Na Fianna blast ‘totally unacceptable’ fixture schedule with 12 players playing back-to-back semi-finals

Na Fianna approached the LGFA and Camogie Association to find a way out of the fixture jam, but a satisfactory resolution did not materialise

A dozen Na Fianna dual players must play two All-Ireland semi-finals in less than 24 hours at venues over 300 kilometres apart this weekend, a scenario described by the club as “totally unsatisfactory and unacceptable”.

The Meath outfit face Eglish in an All-Ireland intermediate club camogie semi-final in Darver, Louth on Saturday at 3pm and must then immediately reset for an All-Ireland intermediate football semi-final against Glanmire in Mallow on Sunday at 2pm.

Of their 12 dual players, nine are expected to start both games. Na Fianna approached the LGFA and Camogie Association to find a way out of the fixture jam, but a satisfactory resolution did not materialise.

The All-Ireland club senior and intermediate football finals are scheduled for Croke Park on Saturday, December 16th while the All-Ireland senior and intermediate camogie deciders are down for decision at the same venue on Sunday, December 17th.


Na Fianna sought for one of their games to be moved to the weekend of December 9th-10th but were told by the LGFA that two weeks’ preparation was required for All-Ireland finals.

“Their fixtures should not be sacrosanct, what should be sacrosanct is the welfare of players,” says Na Fianna chairman Tom Curran. “This is not just about our club, I see this as being a much bigger issue. This is a travesty being visited on these young women by the organisations they play for.

“We have a one-club policy within Na Fianna where all codes are equal, that is why I as chairman of the overall club am really incensed by the lack of concern from the two national organisations towards the welfare of the women who play the games.

“There was a simple solution to this, the simple solution was to put back one of the games until next weekend, which was a free weekend. They said they needed up to 10 days to prepare for the All-Ireland final.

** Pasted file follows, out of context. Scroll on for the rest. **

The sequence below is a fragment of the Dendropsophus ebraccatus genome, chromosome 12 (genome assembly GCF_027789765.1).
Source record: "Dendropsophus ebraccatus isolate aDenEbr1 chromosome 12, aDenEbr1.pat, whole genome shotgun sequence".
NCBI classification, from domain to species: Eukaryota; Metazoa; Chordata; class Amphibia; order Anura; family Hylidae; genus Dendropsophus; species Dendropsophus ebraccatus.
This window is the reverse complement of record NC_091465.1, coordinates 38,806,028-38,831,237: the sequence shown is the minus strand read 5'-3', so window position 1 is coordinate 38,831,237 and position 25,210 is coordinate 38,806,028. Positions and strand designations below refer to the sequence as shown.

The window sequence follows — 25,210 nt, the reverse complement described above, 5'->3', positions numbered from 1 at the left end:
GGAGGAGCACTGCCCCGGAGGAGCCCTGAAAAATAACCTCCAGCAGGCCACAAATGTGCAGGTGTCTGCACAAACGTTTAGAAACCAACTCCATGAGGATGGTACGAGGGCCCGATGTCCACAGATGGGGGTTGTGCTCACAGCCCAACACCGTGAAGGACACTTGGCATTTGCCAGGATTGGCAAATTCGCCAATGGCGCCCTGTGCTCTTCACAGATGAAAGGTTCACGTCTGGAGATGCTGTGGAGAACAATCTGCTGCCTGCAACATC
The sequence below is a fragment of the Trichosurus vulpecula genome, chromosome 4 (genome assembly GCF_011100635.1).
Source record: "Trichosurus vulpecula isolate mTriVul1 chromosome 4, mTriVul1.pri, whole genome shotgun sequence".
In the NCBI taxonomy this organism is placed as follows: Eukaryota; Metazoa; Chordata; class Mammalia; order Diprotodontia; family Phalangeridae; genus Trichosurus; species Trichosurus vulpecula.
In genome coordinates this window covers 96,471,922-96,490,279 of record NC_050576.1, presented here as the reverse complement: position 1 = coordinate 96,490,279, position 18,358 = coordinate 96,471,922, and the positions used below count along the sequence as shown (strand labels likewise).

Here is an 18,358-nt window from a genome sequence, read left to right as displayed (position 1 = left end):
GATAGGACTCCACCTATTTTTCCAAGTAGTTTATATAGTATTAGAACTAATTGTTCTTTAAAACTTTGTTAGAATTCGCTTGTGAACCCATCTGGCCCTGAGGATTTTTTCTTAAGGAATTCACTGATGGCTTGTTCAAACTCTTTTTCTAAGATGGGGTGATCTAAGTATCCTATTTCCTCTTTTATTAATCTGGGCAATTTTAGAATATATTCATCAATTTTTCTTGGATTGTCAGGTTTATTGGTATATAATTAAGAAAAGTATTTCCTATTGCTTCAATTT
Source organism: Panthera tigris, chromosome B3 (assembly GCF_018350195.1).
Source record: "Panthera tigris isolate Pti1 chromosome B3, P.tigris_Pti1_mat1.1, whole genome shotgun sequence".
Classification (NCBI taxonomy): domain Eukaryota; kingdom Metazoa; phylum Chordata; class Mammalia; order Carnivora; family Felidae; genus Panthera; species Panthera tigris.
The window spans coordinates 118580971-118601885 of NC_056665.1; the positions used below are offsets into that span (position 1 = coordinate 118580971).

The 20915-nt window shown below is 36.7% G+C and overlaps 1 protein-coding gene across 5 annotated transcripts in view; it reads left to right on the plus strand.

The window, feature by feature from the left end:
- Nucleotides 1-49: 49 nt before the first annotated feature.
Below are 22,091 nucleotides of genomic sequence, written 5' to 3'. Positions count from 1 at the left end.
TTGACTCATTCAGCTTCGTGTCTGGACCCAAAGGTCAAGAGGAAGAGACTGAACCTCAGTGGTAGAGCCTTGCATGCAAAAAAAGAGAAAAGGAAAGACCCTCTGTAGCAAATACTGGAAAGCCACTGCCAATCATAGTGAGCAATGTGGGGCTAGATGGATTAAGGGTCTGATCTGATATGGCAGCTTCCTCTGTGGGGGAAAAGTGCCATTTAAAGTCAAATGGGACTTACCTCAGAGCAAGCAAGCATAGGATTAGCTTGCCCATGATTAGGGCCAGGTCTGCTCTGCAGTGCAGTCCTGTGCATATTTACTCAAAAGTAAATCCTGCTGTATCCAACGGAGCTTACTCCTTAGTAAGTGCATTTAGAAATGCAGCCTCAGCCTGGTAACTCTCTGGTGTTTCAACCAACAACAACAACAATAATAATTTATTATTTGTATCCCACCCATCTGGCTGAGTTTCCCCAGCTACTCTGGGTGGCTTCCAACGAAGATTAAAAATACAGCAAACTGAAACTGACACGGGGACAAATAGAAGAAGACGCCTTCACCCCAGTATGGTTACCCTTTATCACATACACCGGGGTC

“What would reasonable people do? They would have come to an accommodation.

“But they failed here and failed miserably. It is totally unsatisfactory and unacceptable that they are forcing this group of young women to play two games in effectively 24 hours at different ends of the country.”

Shauna Ennis, who captained the Meath women’s footballers to All-Ireland senior titles in 2021 and 2022, is among the Na Fianna players caught up in this dual dilemma.

And Na Fianna are not the only club to have encountered such hurdles this season. Glanmire beat Tir Chonaill Gaels in an All-Ireland women’s football intermediate quarter-final in London last Saturday and flew home that same night.

On Sunday, three of those Glanmire players featured for Sarsfields in a Munster club senior camogie final victory over Drom & Inch in Tipperary. Glanmire and Sarsfields are in action on consecutive days again this weekend, though if nothing else at least the games are both in Cork.

However, with Croke Park booked for the respective All-Ireland finals on the weekend of December 16th-17th, rescheduling options were limited for fixture makers.

“Na Fianna have been facilitated with their choice of day next weekend – we asked them what they would prefer and they picked the Sunday,” said a spokesperson for the LGFA.

“We also have another team involved so it is not just Na Fianna who are impacted here if the fixture was to be moved out.

“It’s simply not feasible to prepare for an All-Ireland final in a week, with various factors coming into play – match programmes, officials, printing jerseys specific to the All-Ireland Finals, to name but a few.

“As is the case during the summer months with intercounty fixtures, the split season plays a part due to the condensed windows to play games and our 2023 Master Fixtures plan was finalised and agreed a year ago.”

On the issue of being offered the choice of moving the fixture from Saturday to Sunday, Curran argues that it wasn’t exactly the most appealing of choices.

“It’s a bit like going to be hung and being asked would you prefer to be hung on a Saturday or a Sunday?” he suggests.

The Camogie Association says efforts were made to accommodate Na Fianna’s dual commitments.

“We made an attempt to reschedule the fixture a week earlier, but Eglish were unable to accommodate the change due to work commitments and travel plans of several players,” stated the Camogie Association.

“We engaged with the LGFA to ensure there was no direct clash on the same day. The split season also has an impact on the fixtures schedule.

“The weekend of December 9th and 10th is necessary for rescheduled matches in case of adverse weather during the weekend of December 2nd and 3rd, with our finals scheduled to take place in Croke Park on December 17th.”

Na Fianna have decided to travel to Cork after their camogie match and stay overnight on Leeside ahead of the football semi-final the following afternoon.

Gordon Manning

Gordon Manning

Gordon Manning is a sports journalist, specialising in Gaelic games, with The Irish Times